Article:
I was waiting for the results of a COVID-19 test when the long-term care home called to say my mom didn’t have long to live.
It was April 2020, about a month after pandemic restrictions began. Back then, it could take days to get test results back.
So, while my mom’s life ebbed away, I was trapped in my home. She was five minutes away by car, but a world away. So near, but so far.
My mom, Shirly Inigo-Jones, was in the late stages of dementia. She couldn’t talk. I don’t think she understood what anyone was saying any more, but she loved being with people.
If I held her hand while she was falling asleep, her smile would light up the room. When I pushed her around in her wheelchair, she’d wave and smile at everyone we passed. The wonderful staff at the Carewest Colonel Belcher facility said she waved like the Queen. They’d stop, give her a hug and a kiss and call her “Mama.”
That was before the pandemic. Before the virus swept through continuing-care homes and took far too many lives.
Mom didn’t die directly from COVID-19, but I believe her death was indirectly due to the virus.
Before the pandemic, mom had visitors every day. I was with her three or four times a week. My wife, my brother and his girlfriend would visit. But when the restrictions came, all visits stopped immediately.
Front-line staff were overworked before the pandemic, but as they fought to care for those who got sick, their workload became unimaginably tough. There was simply no time.
For the first month, I’d go to the ground-floor window of mom’s room to look for her. She wouldn’t have recognized me through the window, but seeing her would, at least, give me some comfort.
She was almost always in bed when I called around, not out and about in the facility. Alone in her room for endless hours, my mom died of loneliness.
She hung on longer that expected. A nurse called me and said: “She’s waiting for you.” Mom didn’t want to go without seeing me. I felt like I had betrayed her when she needed me the most.
Thankfully, my brother and wife were able to take turns with her. My brother held her hand as she breathed her last breath. I wonder how many passed away without even that little bit of comfort.
I had to say goodbye to my non-verbal mom on the phone. “It’s OK mom. You can go now. Go and be with Granny and Gramps. I love you.”
That is not a conversation you want to have over the phone.
I can live with that pain, even though it swells up and threatens to overwhelm me from time to time. What causes me more pain and anger is seeing us learn nothing from the pandemic.
For a long time, it has been obvious to anyone who has had a loved-one in continuing care that the system is broken.
My mother was moved five times in five years, which is terrible for someone with dementia. Each facility would accept mom – until her condition declined. At that point caring for her became too expensive and inconvenient and she was booted out. Then there would be a scramble to find a new place, pack and move her, try to get her settled in unfamiliar and frightening surroundings.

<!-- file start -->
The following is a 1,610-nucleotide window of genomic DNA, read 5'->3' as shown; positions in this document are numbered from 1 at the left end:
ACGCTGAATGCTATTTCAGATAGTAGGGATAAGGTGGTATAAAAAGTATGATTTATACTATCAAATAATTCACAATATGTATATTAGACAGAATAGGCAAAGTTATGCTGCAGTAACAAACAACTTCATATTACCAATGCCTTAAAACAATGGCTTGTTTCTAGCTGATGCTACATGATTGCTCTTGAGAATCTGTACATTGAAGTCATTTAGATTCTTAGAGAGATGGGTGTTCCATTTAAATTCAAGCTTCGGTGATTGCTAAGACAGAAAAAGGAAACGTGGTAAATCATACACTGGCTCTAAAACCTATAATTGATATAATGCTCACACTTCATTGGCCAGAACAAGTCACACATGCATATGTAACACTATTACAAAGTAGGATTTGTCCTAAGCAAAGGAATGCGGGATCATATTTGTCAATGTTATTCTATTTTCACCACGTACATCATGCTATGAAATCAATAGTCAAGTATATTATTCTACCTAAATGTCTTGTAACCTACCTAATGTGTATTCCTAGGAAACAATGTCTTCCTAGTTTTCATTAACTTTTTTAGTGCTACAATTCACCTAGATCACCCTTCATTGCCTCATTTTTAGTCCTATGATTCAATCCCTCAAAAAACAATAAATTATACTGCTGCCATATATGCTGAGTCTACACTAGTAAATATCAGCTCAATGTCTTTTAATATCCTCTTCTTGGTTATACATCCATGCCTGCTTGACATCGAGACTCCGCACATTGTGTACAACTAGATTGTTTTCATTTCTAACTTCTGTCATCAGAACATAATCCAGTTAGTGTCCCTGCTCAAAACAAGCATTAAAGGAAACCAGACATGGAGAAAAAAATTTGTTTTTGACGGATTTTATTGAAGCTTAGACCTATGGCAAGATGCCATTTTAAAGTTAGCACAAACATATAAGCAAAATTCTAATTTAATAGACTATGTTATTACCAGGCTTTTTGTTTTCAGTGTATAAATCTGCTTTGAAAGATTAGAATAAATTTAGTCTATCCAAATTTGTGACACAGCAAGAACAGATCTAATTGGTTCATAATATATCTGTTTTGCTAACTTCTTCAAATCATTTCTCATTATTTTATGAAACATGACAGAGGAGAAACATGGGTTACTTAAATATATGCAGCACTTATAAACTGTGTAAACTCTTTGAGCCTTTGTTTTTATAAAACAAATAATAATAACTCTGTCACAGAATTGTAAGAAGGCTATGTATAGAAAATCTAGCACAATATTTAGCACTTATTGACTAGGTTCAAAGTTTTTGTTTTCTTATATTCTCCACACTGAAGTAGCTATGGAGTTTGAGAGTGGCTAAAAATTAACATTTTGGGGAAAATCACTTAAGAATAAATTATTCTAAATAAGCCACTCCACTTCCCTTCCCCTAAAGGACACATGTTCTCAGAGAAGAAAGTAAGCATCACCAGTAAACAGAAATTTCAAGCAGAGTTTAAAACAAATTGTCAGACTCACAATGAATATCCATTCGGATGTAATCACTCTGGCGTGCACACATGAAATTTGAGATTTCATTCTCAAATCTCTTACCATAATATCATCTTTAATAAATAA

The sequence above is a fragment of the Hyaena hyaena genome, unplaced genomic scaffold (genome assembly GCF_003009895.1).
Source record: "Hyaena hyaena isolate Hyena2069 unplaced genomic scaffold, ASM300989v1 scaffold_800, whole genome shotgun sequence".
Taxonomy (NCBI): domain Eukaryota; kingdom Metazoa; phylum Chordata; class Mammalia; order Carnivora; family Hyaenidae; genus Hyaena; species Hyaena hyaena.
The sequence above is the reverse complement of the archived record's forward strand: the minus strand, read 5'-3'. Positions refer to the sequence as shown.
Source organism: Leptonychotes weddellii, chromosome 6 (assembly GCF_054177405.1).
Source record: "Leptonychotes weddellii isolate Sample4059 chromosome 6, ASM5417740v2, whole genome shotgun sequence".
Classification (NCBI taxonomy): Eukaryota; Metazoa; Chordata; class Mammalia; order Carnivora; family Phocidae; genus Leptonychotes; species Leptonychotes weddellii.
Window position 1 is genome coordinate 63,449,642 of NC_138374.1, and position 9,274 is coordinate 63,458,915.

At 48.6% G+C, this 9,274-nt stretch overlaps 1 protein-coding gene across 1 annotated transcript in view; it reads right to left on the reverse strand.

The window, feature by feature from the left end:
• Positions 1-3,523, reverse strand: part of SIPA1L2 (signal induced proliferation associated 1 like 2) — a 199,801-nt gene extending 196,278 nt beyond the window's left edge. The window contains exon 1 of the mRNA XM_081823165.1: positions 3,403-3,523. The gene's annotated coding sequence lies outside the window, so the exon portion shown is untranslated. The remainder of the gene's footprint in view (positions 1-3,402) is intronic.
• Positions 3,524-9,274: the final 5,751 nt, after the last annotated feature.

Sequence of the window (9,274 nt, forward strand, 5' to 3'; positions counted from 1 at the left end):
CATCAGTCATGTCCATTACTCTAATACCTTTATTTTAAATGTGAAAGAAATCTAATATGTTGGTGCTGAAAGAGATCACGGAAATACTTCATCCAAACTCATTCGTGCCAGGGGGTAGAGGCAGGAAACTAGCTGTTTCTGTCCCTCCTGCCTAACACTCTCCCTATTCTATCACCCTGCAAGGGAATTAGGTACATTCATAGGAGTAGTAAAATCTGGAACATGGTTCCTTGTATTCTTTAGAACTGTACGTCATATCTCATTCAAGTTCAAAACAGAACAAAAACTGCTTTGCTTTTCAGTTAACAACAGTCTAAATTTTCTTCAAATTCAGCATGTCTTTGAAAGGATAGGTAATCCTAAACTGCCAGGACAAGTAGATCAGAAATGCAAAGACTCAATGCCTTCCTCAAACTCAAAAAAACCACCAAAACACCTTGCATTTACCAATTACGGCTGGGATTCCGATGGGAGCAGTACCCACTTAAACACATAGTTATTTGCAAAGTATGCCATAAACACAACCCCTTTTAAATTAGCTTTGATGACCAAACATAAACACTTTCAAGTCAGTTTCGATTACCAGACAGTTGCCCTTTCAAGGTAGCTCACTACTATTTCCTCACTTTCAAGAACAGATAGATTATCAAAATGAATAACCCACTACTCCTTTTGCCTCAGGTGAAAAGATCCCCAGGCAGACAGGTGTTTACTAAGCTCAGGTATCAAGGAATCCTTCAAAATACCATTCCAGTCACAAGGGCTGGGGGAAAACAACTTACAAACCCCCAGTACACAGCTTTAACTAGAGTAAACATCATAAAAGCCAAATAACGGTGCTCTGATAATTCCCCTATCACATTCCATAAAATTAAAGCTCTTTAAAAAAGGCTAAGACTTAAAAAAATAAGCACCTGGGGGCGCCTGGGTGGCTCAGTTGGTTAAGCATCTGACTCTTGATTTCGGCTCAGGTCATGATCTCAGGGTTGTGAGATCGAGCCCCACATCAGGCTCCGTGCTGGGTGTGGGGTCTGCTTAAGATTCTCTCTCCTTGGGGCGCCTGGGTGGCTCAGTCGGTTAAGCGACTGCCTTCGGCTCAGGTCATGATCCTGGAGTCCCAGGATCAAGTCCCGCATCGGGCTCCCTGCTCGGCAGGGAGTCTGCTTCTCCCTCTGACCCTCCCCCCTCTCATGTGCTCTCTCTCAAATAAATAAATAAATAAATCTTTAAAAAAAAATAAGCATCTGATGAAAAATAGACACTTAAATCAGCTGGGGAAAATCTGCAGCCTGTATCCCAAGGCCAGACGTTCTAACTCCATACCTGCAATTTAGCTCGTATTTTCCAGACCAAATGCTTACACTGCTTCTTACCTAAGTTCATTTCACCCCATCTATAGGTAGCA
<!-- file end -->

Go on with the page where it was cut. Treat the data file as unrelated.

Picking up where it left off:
The profit motive at corporate-run continuing care facilities and the need to cut costs at private non-profit facilities always overrode the need for mom to have stable care. We only found that stability when mom ended up in a publicly run home, the Colonel Belcher.
Research, including this report from the Parkland Institute at the University of Alberta, has shown that residents get more hours of care in public facilities than in private for-profit or not-for-profit ones.
The corporate presence in continuing care is so great that it has become the model for how all homes operate. In their striving to cut costs and boost profits (which go to shareholders and executive bonuses), they have created a wicked staffing model.
Yes, wicked. I choose that word deliberately. Staffing in long-term care means that very few front-line workers get full-time hours or decent benefits. In fact, the shortage of hours and low wages force many of these dedicated caregivers to hold down two or three part-time jobs.
Staff turnover, particularly in private facilities, is often high, which leads to lower levels of care. Low wages, poor benefits, lack of sick days, lack of job security, exhaustion from working multiple jobs – all these are the result of the current staffing model.
What else can it be but wicked when it’s clear that this model leads to inferior care? To pursue a course that you know will hurt frail patients is abuse. To treat workers with that kind of contempt while calling them heroes is abuse.
Yet, Alberta’s UCP government has decided that despite the blatantly obvious failings of continuing care before and during the pandemic, it will continue with this approach. Sadly, the NDP did the same when elected back in 2015.
Come the next provincial election, Albertans should demand that reforming continuing care is a top priority. The only reform that will work is to bring all continuing care under the public umbrella. It’s the only way to ensure decent standards for our elders and for workers.
When it’s your turn to be old and frail, you’ll pray that we got this right.